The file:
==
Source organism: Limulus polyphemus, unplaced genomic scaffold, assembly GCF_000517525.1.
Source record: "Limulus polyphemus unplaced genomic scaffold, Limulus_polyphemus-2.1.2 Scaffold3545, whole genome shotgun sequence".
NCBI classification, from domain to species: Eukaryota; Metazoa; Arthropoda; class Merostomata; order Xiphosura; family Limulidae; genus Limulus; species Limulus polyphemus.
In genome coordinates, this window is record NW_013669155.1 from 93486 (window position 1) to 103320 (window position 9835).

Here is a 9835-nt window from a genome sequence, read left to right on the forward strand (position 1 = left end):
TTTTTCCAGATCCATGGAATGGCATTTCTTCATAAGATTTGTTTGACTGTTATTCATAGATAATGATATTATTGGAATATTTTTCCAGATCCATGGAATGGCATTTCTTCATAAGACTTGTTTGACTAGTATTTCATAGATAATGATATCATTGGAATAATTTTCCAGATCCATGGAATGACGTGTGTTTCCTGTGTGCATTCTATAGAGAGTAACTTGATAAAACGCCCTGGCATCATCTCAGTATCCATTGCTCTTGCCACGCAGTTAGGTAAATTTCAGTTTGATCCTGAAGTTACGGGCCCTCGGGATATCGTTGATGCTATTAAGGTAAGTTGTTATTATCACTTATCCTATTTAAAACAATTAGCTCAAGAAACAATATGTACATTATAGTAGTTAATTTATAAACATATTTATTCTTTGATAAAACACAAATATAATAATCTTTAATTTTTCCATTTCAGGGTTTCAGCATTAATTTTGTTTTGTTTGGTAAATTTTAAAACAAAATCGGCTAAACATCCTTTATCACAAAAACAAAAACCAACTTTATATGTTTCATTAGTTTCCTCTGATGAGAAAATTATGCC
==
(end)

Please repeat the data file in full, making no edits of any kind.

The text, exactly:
Source organism: Limulus polyphemus, unplaced genomic scaffold, assembly GCF_000517525.1.
Source record: "Limulus polyphemus unplaced genomic scaffold, Limulus_polyphemus-2.1.2 Scaffold3545, whole genome shotgun sequence".
NCBI classification, from domain to species: Eukaryota; Metazoa; Arthropoda; class Merostomata; order Xiphosura; family Limulidae; genus Limulus; species Limulus polyphemus.
In genome coordinates, this window is record NW_013669155.1 from 93486 (window position 1) to 103320 (window position 9835).

Here is a 9835-nt window from a genome sequence, read left to right on the forward strand (position 1 = left end):
TTTTTCCAGATCCATGGAATGGCATTTCTTCATAAGATTTGTTTGACTGTTATTCATAGATAATGATATTATTGGAATATTTTTCCAGATCCATGGAATGGCATTTCTTCATAAGACTTGTTTGACTAGTATTTCATAGATAATGATATCATTGGAATAATTTTCCAGATCCATGGAATGACGTGTGTTTCCTGTGTGCATTCTATAGAGAGTAACTTGATAAAACGCCCTGGCATCATCTCAGTATCCATTGCTCTTGCCACGCAGTTAGGTAAATTTCAGTTTGATCCTGAAGTTACGGGCCCTCGGGATATCGTTGATGCTATTAAGGTAAGTTGTTATTATCACTTATCCTATTTAAAACAATTAGCTCAAGAAACAATATGTACATTATAGTAGTTAATTTATAAACATATTTATTCTTTGATAAAACACAAATATAATAATCTTTAATTTTTCCATTTCAGGGTTTCAGCATTAATTTTGTTTTGTTTGGTAAATTTTAAAACAAAATCGGCTAAACATCCTTTATCACAAAAACAAAAACCAACTTTATATGTTTCATTAGTTTCCTCTGATGAGAAAATTATGCC